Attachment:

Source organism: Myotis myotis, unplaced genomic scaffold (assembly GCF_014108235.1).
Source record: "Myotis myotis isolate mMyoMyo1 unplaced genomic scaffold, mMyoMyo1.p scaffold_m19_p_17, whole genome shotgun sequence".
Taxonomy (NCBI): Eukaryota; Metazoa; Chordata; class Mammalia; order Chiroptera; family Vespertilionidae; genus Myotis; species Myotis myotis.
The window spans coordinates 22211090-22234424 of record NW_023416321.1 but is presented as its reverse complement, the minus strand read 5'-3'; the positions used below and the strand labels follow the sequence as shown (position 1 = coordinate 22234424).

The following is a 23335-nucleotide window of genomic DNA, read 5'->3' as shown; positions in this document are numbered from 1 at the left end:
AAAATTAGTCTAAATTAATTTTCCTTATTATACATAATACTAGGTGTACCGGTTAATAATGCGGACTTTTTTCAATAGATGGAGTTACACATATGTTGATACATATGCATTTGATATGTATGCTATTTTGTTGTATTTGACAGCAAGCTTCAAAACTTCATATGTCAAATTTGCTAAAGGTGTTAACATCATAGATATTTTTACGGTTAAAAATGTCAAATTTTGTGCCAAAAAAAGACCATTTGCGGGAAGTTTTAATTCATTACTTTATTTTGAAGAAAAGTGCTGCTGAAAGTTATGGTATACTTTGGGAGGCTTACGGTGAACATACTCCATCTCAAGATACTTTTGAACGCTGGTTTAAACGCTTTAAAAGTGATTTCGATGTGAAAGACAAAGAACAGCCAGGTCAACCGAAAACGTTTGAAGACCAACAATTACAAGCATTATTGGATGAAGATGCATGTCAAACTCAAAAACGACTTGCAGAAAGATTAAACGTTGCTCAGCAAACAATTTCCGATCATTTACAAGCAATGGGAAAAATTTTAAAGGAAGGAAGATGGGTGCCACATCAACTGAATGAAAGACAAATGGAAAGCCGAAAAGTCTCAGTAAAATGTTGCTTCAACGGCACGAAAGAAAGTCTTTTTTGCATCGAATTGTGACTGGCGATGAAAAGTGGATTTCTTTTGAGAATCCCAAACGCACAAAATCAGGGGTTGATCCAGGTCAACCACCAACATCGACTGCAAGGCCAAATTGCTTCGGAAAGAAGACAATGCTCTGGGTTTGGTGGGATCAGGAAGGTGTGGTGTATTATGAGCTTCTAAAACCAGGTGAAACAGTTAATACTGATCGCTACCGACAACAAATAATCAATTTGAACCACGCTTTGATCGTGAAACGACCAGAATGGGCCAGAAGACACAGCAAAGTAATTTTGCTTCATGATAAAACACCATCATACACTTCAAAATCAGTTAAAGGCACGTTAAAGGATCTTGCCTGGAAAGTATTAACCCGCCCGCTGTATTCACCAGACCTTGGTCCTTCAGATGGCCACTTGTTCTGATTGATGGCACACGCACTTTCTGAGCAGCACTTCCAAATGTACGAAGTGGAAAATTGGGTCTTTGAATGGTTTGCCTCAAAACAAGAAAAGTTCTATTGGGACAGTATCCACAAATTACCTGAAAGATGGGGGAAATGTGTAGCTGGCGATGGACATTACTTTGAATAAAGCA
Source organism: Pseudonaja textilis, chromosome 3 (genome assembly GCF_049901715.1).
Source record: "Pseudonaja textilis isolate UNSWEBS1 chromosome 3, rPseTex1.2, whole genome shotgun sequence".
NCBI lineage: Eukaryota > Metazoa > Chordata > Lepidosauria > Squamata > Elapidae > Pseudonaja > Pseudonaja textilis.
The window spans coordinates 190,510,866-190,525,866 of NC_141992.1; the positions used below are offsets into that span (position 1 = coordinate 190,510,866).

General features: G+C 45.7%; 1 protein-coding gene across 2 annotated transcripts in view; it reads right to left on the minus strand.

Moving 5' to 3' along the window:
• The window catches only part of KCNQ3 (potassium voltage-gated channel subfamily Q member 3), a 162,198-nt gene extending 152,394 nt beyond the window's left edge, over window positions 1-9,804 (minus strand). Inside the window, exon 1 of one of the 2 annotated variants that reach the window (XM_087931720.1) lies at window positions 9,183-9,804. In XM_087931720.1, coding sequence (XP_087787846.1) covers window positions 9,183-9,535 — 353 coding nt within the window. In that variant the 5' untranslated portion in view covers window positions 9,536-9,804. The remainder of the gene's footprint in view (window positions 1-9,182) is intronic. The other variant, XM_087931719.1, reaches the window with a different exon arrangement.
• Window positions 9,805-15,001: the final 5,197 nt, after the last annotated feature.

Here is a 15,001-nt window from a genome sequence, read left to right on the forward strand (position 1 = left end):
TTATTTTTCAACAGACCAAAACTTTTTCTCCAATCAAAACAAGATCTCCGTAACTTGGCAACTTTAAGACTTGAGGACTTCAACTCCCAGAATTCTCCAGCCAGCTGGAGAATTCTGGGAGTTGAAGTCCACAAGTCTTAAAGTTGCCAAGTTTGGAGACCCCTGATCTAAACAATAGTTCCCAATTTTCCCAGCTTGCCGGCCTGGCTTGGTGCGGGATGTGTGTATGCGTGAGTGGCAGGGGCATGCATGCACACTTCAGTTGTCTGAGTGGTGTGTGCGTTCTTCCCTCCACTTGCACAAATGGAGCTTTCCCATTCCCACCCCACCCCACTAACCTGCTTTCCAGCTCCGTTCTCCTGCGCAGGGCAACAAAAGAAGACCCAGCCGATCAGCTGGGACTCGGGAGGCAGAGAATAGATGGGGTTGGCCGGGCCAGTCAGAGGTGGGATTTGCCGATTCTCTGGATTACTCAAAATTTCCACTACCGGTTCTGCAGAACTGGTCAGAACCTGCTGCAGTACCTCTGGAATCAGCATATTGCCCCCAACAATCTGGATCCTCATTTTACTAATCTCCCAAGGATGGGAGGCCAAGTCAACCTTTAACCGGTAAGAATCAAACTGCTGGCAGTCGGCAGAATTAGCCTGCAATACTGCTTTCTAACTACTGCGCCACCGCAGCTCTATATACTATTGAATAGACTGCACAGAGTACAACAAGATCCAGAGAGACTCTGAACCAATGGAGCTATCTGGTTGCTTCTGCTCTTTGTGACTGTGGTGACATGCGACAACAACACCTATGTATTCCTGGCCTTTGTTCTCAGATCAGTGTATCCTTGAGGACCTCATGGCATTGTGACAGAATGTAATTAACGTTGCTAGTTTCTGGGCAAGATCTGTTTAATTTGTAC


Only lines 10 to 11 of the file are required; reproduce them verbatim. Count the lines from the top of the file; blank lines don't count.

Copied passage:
The window spans coordinates 190,510,866-190,525,866 of NC_141992.1; the positions used below are offsets into that span (position 1 = coordinate 190,510,866).

General features: G+C 45.7%; 1 protein-coding gene across 2 annotated transcripts in view; it reads right to left on the minus strand.